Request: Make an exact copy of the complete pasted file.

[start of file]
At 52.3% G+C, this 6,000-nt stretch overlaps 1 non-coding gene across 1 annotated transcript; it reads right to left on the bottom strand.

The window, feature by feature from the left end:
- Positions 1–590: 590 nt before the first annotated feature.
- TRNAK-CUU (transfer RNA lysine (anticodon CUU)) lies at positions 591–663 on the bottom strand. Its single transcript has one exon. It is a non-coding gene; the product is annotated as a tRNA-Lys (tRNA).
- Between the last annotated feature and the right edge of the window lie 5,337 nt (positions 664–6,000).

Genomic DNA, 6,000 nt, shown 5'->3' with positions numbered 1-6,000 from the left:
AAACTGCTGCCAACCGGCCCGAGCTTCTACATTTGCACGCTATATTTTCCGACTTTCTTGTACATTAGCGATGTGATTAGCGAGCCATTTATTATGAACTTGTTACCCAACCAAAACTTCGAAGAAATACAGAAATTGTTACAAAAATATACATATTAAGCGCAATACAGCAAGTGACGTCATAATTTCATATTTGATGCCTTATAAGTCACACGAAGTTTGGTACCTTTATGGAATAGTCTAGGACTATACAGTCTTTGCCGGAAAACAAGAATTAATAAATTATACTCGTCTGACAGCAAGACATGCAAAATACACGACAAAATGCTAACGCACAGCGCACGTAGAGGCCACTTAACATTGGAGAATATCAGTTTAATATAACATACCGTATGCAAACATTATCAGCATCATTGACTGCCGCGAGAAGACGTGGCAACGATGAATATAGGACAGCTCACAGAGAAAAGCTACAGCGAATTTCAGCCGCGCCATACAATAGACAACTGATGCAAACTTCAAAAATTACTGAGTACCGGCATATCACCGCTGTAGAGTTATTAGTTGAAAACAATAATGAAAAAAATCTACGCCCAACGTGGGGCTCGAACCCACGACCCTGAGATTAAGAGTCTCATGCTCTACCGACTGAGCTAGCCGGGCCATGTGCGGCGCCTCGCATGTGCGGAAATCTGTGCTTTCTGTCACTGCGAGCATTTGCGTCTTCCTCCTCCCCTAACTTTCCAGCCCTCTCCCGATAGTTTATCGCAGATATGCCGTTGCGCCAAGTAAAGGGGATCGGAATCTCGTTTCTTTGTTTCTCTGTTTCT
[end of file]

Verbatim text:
At 52.3% G+C, this 6,000-nt stretch overlaps 1 non-coding gene across 1 annotated transcript; it reads right to left on the bottom strand.

The window, feature by feature from the left end:
- Positions 1–590: 590 nt before the first annotated feature.
- TRNAK-CUU (transfer RNA lysine (anticodon CUU)) lies at positions 591–663 on the bottom strand. Its single transcript has one exon. It is a non-coding gene; the product is annotated as a tRNA-Lys (tRNA).
- Between the last annotated feature and the right edge of the window lie 5,337 nt (positions 664–6,000).

Genomic DNA, 6,000 nt, shown 5'->3' with positions numbered 1-6,000 from the left:
AAACTGCTGCCAACCGGCCCGAGCTTCTACATTTGCACGCTATATTTTCCGACTTTCTTGTACATTAGCGATGTGATTAGCGAGCCATTTATTATGAACTTGTTACCCAACCAAAACTTCGAAGAAATACAGAAATTGTTACAAAAATATACATATTAAGCGCAATACAGCAAGTGACGTCATAATTTCATATTTGATGCCTTATAAGTCACACGAAGTTTGGTACCTTTATGGAATAGTCTAGGACTATACAGTCTTTGCCGGAAAACAAGAATTAATAAATTATACTCGTCTGACAGCAAGACATGCAAAATACACGACAAAATGCTAACGCACAGCGCACGTAGAGGCCACTTAACATTGGAGAATATCAGTTTAATATAACATACCGTATGCAAACATTATCAGCATCATTGACTGCCGCGAGAAGACGTGGCAACGATGAATATAGGACAGCTCACAGAGAAAAGCTACAGCGAATTTCAGCCGCGCCATACAATAGACAACTGATGCAAACTTCAAAAATTACTGAGTACCGGCATATCACCGCTGTAGAGTTATTAGTTGAAAACAATAATGAAAAAAATCTACGCCCAACGTGGGGCTCGAACCCACGACCCTGAGATTAAGAGTCTCATGCTCTACCGACTGAGCTAGCCGGGCCATGTGCGGCGCCTCGCATGTGCGGAAATCTGTGCTTTCTGTCACTGCGAGCATTTGCGTCTTCCTCCTCCCCTAACTTTCCAGCCCTCTCCCGATAGTTTATCGCAGATATGCCGTTGCGCCAAGTAAAGGGGATCGGAATCTCGTTTCTTTGTTTCTCTGTTTCT